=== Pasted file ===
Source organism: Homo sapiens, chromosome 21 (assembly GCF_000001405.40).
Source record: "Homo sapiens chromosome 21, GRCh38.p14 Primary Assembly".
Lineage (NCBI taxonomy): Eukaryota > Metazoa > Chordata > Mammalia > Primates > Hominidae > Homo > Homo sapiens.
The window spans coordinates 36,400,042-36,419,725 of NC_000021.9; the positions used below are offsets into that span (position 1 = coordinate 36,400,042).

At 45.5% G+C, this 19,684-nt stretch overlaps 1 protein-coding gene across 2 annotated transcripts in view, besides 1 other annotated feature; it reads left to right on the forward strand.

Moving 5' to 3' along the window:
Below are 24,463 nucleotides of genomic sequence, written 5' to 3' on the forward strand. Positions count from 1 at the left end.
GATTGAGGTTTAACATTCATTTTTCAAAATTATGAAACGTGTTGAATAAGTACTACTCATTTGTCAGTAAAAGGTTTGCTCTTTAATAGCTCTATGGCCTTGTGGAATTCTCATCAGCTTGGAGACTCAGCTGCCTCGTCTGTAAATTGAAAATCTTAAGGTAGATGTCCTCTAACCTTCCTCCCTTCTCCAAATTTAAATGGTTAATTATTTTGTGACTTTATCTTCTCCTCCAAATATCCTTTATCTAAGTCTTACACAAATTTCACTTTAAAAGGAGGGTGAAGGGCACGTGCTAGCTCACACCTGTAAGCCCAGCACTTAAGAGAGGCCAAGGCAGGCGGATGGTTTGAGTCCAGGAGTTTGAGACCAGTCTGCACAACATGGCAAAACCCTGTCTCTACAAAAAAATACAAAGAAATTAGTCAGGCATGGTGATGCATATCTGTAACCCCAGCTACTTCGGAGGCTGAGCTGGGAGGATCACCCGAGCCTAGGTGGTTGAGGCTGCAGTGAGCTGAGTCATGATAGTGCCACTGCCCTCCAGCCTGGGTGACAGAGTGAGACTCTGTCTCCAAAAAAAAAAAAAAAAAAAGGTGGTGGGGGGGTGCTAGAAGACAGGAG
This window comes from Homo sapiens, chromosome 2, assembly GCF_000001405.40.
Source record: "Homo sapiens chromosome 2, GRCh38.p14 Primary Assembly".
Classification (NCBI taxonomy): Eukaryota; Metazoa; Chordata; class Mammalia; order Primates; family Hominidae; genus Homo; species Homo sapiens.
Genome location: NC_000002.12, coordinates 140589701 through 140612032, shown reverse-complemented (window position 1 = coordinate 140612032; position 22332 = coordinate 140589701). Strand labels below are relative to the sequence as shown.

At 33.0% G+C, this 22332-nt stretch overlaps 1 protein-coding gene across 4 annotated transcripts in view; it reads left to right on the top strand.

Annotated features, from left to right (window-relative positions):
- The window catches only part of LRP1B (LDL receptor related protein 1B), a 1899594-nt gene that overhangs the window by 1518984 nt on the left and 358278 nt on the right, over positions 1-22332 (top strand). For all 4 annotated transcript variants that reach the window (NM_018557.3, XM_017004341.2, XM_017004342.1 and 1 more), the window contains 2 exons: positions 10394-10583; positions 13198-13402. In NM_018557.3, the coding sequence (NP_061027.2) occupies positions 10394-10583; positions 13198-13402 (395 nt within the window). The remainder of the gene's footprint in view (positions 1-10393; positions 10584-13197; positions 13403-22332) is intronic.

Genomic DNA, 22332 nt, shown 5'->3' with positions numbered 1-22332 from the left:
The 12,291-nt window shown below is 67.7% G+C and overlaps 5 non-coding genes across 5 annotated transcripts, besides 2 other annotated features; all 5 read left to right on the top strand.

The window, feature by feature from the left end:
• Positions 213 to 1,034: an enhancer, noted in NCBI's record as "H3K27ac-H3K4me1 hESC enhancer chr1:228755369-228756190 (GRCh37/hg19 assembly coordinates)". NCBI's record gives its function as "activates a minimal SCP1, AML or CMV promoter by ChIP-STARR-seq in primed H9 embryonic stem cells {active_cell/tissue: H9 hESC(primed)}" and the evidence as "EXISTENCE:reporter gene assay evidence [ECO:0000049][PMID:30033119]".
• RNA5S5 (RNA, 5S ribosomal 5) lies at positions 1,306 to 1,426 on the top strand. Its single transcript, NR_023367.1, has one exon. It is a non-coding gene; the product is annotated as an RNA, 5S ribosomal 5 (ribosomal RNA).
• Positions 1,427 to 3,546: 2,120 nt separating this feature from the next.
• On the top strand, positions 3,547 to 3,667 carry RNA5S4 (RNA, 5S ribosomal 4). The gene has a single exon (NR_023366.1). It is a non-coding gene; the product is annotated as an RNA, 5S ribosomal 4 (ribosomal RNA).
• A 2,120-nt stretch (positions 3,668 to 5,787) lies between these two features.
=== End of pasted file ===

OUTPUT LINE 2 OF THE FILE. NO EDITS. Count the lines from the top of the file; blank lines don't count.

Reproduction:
Source record: "Homo sapiens chromosome 21, GRCh38.p14 Primary Assembly".